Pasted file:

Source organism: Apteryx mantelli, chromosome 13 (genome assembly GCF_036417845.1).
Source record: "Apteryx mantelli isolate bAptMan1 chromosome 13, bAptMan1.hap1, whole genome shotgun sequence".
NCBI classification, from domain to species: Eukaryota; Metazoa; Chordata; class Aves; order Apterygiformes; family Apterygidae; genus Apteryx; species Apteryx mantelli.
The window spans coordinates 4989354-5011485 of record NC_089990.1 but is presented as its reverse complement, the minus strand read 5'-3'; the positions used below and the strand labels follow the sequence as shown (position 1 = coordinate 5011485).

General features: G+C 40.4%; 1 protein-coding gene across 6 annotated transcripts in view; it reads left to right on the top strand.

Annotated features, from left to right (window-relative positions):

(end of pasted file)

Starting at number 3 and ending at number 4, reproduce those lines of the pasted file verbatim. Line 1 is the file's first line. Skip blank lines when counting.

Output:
NCBI classification, from domain to species: Eukaryota; Metazoa; Chordata; class Aves; order Apterygiformes; family Apterygidae; genus Apteryx; species Apteryx mantelli.
The window spans coordinates 4989354-5011485 of record NC_089990.1 but is presented as its reverse complement, the minus strand read 5'-3'; the positions used below and the strand labels follow the sequence as shown (position 1 = coordinate 5011485).